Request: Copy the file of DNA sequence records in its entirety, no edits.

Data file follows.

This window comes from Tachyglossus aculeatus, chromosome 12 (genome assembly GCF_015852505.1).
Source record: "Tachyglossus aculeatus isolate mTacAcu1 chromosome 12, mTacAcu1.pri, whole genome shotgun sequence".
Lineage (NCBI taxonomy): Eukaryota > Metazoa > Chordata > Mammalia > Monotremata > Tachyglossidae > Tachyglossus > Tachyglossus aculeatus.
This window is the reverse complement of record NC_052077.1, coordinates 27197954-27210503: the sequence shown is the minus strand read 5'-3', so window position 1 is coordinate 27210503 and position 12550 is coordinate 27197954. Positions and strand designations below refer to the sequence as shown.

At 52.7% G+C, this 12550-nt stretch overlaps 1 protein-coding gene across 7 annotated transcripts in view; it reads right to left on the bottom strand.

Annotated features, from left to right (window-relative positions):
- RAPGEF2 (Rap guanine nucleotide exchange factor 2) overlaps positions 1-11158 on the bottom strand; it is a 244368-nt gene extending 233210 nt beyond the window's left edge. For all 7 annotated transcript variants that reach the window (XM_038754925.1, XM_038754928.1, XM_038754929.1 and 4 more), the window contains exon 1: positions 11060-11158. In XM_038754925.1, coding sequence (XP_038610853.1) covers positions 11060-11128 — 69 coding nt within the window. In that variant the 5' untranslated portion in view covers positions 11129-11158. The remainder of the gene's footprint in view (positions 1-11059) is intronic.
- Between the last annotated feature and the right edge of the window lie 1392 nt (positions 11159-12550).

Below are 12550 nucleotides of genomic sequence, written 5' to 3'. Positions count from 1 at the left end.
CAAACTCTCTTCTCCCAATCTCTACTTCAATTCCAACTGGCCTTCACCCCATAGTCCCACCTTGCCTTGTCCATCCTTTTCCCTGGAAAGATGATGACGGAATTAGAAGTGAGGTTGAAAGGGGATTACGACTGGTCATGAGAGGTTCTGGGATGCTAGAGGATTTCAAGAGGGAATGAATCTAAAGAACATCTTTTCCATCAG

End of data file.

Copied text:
This window comes from Tachyglossus aculeatus, chromosome 12 (genome assembly GCF_015852505.1).
Source record: "Tachyglossus aculeatus isolate mTacAcu1 chromosome 12, mTacAcu1.pri, whole genome shotgun sequence".
Lineage (NCBI taxonomy): Eukaryota > Metazoa > Chordata > Mammalia > Monotremata > Tachyglossidae > Tachyglossus > Tachyglossus aculeatus.
This window is the reverse complement of record NC_052077.1, coordinates 27197954-27210503: the sequence shown is the minus strand read 5'-3', so window position 1 is coordinate 27210503 and position 12550 is coordinate 27197954. Positions and strand designations below refer to the sequence as shown.

At 52.7% G+C, this 12550-nt stretch overlaps 1 protein-coding gene across 7 annotated transcripts in view; it reads right to left on the bottom strand.

Annotated features, from left to right (window-relative positions):
- RAPGEF2 (Rap guanine nucleotide exchange factor 2) overlaps positions 1-11158 on the bottom strand; it is a 244368-nt gene extending 233210 nt beyond the window's left edge. For all 7 annotated transcript variants that reach the window (XM_038754925.1, XM_038754928.1, XM_038754929.1 and 4 more), the window contains exon 1: positions 11060-11158. In XM_038754925.1, coding sequence (XP_038610853.1) covers positions 11060-11128 — 69 coding nt within the window. In that variant the 5' untranslated portion in view covers positions 11129-11158. The remainder of the gene's footprint in view (positions 1-11059) is intronic.
- Between the last annotated feature and the right edge of the window lie 1392 nt (positions 11159-12550).

Below are 12550 nucleotides of genomic sequence, written 5' to 3'. Positions count from 1 at the left end.
CAAACTCTCTTCTCCCAATCTCTACTTCAATTCCAACTGGCCTTCACCCCATAGTCCCACCTTGCCTTGTCCATCCTTTTCCCTGGAAAGATGATGACGGAATTAGAAGTGAGGTTGAAAGGGGATTACGACTGGTCATGAGAGGTTCTGGGATGCTAGAGGATTTCAAGAGGGAATGAATCTAAAGAACATCTTTTCCATCAG